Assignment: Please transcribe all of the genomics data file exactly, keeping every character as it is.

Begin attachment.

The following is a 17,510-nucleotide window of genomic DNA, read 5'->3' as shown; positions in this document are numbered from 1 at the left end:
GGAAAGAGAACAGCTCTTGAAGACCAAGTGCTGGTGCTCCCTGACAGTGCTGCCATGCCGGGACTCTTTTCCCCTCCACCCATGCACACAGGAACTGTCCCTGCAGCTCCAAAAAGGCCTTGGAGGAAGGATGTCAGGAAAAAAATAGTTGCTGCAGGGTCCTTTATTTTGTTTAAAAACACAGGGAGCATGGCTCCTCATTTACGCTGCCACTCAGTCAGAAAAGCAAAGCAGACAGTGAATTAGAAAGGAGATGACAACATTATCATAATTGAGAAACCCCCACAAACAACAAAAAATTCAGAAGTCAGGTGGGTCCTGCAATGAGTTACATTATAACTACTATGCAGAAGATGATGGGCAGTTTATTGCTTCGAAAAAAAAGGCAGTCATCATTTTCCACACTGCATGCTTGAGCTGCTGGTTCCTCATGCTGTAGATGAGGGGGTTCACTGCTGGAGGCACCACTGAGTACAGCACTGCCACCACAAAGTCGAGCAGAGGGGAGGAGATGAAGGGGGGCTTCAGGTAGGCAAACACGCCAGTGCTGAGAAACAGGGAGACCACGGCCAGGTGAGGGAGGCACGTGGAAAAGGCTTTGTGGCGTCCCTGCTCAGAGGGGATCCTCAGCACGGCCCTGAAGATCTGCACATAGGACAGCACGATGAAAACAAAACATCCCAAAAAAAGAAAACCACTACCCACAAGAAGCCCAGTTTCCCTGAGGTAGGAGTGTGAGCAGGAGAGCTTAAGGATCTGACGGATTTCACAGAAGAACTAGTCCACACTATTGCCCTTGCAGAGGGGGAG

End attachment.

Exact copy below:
The following is a 17,510-nucleotide window of genomic DNA, read 5'->3' as shown; positions in this document are numbered from 1 at the left end:
GGAAAGAGAACAGCTCTTGAAGACCAAGTGCTGGTGCTCCCTGACAGTGCTGCCATGCCGGGACTCTTTTCCCCTCCACCCATGCACACAGGAACTGTCCCTGCAGCTCCAAAAAGGCCTTGGAGGAAGGATGTCAGGAAAAAAATAGTTGCTGCAGGGTCCTTTATTTTGTTTAAAAACACAGGGAGCATGGCTCCTCATTTACGCTGCCACTCAGTCAGAAAAGCAAAGCAGACAGTGAATTAGAAAGGAGATGACAACATTATCATAATTGAGAAACCCCCACAAACAACAAAAAATTCAGAAGTCAGGTGGGTCCTGCAATGAGTTACATTATAACTACTATGCAGAAGATGATGGGCAGTTTATTGCTTCGAAAAAAAAGGCAGTCATCATTTTCCACACTGCATGCTTGAGCTGCTGGTTCCTCATGCTGTAGATGAGGGGGTTCACTGCTGGAGGCACCACTGAGTACAGCACTGCCACCACAAAGTCGAGCAGAGGGGAGGAGATGAAGGGGGGCTTCAGGTAGGCAAACACGCCAGTGCTGAGAAACAGGGAGACCACGGCCAGGTGAGGGAGGCACGTGGAAAAGGCTTTGTGGCGTCCCTGCTCAGAGGGGATCCTCAGCACGGCCCTGAAGATCTGCACATAGGACAGCACGATGAAAACAAAACATCCCAAAAAAAGAAAACCACTACCCACAAGAAGCCCAGTTTCCCTGAGGTAGGAGTGTGAGCAGGAGAGCTTAAGGATCTGACGGATTTCACAGAAGAACTAGTCCACACTATTGCCCTTGCAGAGGGGGAG